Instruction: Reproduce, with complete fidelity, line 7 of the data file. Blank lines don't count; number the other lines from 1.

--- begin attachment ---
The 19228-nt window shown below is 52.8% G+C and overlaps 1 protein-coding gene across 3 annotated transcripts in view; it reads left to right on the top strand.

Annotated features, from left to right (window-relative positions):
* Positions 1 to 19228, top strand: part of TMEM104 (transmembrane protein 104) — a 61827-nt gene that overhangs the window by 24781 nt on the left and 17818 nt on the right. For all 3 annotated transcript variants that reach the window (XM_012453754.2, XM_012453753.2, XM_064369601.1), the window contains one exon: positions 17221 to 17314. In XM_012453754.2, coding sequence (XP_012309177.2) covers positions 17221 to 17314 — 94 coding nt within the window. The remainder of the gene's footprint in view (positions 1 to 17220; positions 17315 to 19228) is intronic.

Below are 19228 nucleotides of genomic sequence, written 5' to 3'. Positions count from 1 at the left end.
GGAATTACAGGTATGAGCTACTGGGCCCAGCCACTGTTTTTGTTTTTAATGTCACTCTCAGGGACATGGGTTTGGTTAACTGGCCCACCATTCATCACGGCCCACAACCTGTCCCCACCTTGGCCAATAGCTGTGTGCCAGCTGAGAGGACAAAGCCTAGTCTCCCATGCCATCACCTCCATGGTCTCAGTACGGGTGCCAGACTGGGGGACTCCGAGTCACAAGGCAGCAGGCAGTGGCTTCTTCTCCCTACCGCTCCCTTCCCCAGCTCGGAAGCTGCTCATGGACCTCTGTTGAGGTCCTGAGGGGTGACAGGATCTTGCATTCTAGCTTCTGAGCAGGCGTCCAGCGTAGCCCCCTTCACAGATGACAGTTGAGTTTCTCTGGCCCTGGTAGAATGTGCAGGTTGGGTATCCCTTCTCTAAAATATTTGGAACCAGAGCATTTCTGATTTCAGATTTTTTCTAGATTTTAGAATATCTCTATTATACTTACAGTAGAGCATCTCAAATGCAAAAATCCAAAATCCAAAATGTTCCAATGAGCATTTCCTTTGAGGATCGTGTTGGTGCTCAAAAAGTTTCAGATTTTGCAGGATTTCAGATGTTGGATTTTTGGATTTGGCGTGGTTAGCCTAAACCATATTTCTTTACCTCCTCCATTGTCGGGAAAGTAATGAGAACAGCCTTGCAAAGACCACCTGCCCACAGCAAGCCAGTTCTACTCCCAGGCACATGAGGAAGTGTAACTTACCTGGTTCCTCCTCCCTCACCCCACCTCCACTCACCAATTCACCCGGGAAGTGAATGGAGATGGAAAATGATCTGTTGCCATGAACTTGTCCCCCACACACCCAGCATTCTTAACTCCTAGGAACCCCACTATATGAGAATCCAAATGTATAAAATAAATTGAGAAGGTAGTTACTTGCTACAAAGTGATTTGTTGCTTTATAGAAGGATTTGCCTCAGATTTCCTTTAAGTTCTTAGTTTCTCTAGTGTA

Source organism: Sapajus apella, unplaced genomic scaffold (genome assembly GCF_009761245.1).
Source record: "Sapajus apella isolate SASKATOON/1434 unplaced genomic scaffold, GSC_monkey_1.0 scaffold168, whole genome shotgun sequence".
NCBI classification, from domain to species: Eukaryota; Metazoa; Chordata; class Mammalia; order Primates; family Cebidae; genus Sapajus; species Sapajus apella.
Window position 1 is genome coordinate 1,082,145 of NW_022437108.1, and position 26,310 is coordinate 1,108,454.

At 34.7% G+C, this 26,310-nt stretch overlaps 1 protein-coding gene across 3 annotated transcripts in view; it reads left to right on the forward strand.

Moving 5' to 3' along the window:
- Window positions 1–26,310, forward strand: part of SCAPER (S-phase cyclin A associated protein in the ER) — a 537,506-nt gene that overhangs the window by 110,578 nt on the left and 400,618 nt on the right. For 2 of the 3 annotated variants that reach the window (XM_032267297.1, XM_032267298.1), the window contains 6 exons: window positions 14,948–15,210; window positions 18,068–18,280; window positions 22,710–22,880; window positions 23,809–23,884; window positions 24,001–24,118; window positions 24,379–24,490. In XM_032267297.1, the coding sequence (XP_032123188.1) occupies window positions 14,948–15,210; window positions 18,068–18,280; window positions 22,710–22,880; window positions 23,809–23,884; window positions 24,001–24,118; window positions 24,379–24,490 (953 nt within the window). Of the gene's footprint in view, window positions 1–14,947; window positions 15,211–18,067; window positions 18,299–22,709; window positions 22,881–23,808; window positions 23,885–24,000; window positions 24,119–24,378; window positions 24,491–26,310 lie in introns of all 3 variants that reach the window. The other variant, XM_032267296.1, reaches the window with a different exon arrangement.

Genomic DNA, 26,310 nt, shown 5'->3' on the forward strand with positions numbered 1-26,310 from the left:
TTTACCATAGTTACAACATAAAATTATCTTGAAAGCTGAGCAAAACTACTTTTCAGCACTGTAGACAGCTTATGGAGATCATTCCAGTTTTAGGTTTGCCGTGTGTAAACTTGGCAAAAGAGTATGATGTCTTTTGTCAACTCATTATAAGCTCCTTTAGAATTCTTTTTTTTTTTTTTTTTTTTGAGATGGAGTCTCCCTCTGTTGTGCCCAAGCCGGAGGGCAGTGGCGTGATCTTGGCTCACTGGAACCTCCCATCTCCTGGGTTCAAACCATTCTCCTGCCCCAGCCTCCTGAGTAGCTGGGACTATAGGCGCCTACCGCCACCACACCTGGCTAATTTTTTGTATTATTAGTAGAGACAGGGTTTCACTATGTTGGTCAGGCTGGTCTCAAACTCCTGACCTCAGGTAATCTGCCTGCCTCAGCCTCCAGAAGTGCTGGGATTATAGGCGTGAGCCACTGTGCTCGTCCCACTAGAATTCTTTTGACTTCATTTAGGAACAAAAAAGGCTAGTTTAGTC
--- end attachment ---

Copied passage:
Source record: "Sapajus apella isolate SASKATOON/1434 unplaced genomic scaffold, GSC_monkey_1.0 scaffold168, whole genome shotgun sequence".